RIM’s new tablet device was called the PlayBook, and it had several problems. Instead of installing BlackBerry e-mail onto it, Lazaridis chose to install a bridge, which meant users had to install software that would connect the PlayBook to a smartphone, from which they could then download e-mails. This clunky procedure made receiving messages on the PlayBook complicated, and it frustrated people who’d been fans of the BlackBerry. Efficient e-mail communication was what the BlackBerry was all about. In comparison, the PlayBook was sloppy and impractical.

In addition to creating another shoddy device, RIM experienced some technological difficulties, which further compromised RIM’s market position. The industry standard for writing software at the time had shifted toward C++, which was more efficient than Java, the language that RIM used for its software. So Lazaridis decided to change the code of RIM’s software to C++. But this move ended up draining so much of the company’s time that Lazaridis had to compromise in other areas.

This combination of product failures resulted in RIM’s demise. But is a couple missteps all it takes for a successful company to completely bite the dust?

Have you ever tried to work on a project with someone you’ve had a falling out with? How did it influence the results? Well, Lazaridis and Balsillie eventually butted heads – and, adding insult to injury, there was a major accounting problem at RIM.

In 2007, an accounting executive held a meeting with Balsillie and Lazaridis to make them aware of an accounting problem at the company. They were engaging in a practice known as backdating – that is, allowing shareholders to purchase stocks at prices that the shares had had at one point in the past.

As long as every shareholder was informed of this practice, it was legal. But sharing this information with shareholders was Balsillie’s responsibility, and he’d neglected to fill everyone in. This was the first time Lazaridis witnessed Balsillie fail and it jeopardized their relationship.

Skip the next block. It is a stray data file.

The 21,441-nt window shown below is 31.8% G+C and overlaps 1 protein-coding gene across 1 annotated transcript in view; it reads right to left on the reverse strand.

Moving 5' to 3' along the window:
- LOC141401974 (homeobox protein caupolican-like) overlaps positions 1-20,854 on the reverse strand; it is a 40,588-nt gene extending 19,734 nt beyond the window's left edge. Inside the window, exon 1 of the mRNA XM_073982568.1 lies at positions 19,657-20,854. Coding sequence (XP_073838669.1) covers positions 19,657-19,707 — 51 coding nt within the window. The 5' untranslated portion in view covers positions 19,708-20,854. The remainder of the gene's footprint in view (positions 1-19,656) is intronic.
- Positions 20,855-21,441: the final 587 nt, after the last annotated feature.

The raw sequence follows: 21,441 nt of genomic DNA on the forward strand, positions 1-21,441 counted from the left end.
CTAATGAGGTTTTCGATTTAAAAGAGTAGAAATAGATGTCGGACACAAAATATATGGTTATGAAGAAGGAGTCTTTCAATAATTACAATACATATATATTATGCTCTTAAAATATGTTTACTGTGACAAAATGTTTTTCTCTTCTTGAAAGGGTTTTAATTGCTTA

The mounting difficulties between Lazaridis and Balsillie wasn’t just bad news for the duo, it also created mistrust within RIM. Balsillie and Lazaridis continued working together, united by their shared passion for the BlackBerry, but their personality differences widened. While Balsillie was interested in sports events and hunting, Lazaridis was more interested in abstract intellectual pursuits, such as studying physics. The expansion of RIM meant that the CEOs were so busy with their tasks that they weren’t able to resolve their difference and this conflict soon spread to their employees.

Lazaridis’s engineers blamed the problem of Storm and PlayBook on a failed marketing campaign; Balsillie’s marketing employees pointed the finger at Lazaridis’s engineers. A lack of trust and responsibility was apparent in the company and this, perhaps, was the main reason for RIM’s problems and eventual downfall.

There is a difference between establishing a company and running a company. Customers and competitors are ever-changing; if you can’t adapt, you’ll die out. Failing to realize this, coupled with mistrust within the company, was central to RIM’s demise.


Interesting reads:

https://medium.com/@canvas8/losing-the-signal-the-untold-story-behind-the-extraordinary-rise-and-spectacular-fall-of-blackberry-af3f439c748

https://www.ft.com/content/0adb8f04-1350-11e5-ad26-00144feabdc0

https://www.bostonglobe.com/arts/books/2015/06/12/losing-signal-jacquie-mcnish-and-sean-silcoff/B6WGEp5WJeC9ZMELgYgAkM/story.html

https://uncrate.com/losing-the-signal/

https://goodereader.com/blog/ebook-reviews/losing-the-signal-book-review-the-blackberry-story

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7 thoughts on “Losing the signal blackberry

    1. Well it was the in thing during that time. Things change and with new and better technology, it’s all good for the customer. I think i still have one of the blackberrys lying around somewhere thought.

      Liked by 2 people